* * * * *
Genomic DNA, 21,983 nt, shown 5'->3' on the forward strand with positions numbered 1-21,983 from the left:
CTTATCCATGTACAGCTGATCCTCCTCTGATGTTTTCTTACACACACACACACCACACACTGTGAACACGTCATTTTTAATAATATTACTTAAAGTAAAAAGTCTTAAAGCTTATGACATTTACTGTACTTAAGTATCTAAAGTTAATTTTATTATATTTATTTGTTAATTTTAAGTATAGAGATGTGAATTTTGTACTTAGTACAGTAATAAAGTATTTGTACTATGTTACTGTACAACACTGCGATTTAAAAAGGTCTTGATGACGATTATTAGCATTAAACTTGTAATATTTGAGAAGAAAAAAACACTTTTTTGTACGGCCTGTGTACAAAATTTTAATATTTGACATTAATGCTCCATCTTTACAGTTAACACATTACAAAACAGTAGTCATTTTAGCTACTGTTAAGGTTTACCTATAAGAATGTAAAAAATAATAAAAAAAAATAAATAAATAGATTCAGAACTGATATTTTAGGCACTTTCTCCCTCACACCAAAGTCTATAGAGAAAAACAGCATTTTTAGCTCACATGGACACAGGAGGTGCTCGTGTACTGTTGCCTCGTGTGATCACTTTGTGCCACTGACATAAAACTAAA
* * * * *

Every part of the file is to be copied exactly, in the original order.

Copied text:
Genomic DNA, 21,983 nt, shown 5'->3' on the forward strand with positions numbered 1-21,983 from the left:
CTTATCCATGTACAGCTGATCCTCCTCTGATGTTTTCTTACACACACACACACCACACACTGTGAACACGTCATTTTTAATAATATTACTTAAAGTAAAAAGTCTTAAAGCTTATGACATTTACTGTACTTAAGTATCTAAAGTTAATTTTATTATATTTATTTGTTAATTTTAAGTATAGAGATGTGAATTTTGTACTTAGTACAGTAATAAAGTATTTGTACTATGTTACTGTACAACACTGCGATTTAAAAAGGTCTTGATGACGATTATTAGCATTAAACTTGTAATATTTGAGAAGAAAAAAACACTTTTTTGTACGGCCTGTGTACAAAATTTTAATATTTGACATTAATGCTCCATCTTTACAGTTAACACATTACAAAACAGTAGTCATTTTAGCTACTGTTAAGGTTTACCTATAAGAATGTAAAAAATAATAAAAAAAAATAAATAAATAGATTCAGAACTGATATTTTAGGCACTTTCTCCCTCACACCAAAGTCTATAGAGAAAAACAGCATTTTTAGCTCACATGGACACAGGAGGTGCTCGTGTACTGTTGCCTCGTGTGATCACTTTGTGCCACTGACATAAAACTAAA